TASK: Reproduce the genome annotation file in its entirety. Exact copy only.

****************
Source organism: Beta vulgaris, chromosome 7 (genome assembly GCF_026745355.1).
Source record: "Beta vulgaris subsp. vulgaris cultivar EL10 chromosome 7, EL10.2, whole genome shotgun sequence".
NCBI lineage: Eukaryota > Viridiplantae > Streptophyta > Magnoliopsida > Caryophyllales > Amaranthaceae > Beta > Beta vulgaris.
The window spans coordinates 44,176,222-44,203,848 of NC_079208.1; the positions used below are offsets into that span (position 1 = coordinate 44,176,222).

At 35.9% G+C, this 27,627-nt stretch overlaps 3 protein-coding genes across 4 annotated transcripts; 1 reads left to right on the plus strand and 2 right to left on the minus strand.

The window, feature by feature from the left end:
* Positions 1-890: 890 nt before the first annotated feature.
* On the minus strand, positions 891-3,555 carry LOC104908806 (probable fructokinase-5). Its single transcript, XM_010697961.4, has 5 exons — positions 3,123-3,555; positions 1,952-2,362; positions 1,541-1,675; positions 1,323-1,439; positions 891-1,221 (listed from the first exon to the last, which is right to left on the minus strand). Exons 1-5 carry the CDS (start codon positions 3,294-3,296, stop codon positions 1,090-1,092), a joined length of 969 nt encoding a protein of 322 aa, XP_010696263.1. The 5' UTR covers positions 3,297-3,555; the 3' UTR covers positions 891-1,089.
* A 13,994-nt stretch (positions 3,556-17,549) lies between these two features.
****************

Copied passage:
Source organism: Beta vulgaris, chromosome 7 (genome assembly GCF_026745355.1).
Source record: "Beta vulgaris subsp. vulgaris cultivar EL10 chromosome 7, EL10.2, whole genome shotgun sequence".
NCBI lineage: Eukaryota > Viridiplantae > Streptophyta > Magnoliopsida > Caryophyllales > Amaranthaceae > Beta > Beta vulgaris.
The window spans coordinates 44,176,222-44,203,848 of NC_079208.1; the positions used below are offsets into that span (position 1 = coordinate 44,176,222).

At 35.9% G+C, this 27,627-nt stretch overlaps 3 protein-coding genes across 4 annotated transcripts; 1 reads left to right on the plus strand and 2 right to left on the minus strand.

The window, feature by feature from the left end:
* Positions 1-890: 890 nt before the first annotated feature.
* On the minus strand, positions 891-3,555 carry LOC104908806 (probable fructokinase-5). Its single transcript, XM_010697961.4, has 5 exons — positions 3,123-3,555; positions 1,952-2,362; positions 1,541-1,675; positions 1,323-1,439; positions 891-1,221 (listed from the first exon to the last, which is right to left on the minus strand). Exons 1-5 carry the CDS (start codon positions 3,294-3,296, stop codon positions 1,090-1,092), a joined length of 969 nt encoding a protein of 322 aa, XP_010696263.1. The 5' UTR covers positions 3,297-3,555; the 3' UTR covers positions 891-1,089.
* A 13,994-nt stretch (positions 3,556-17,549) lies between these two features.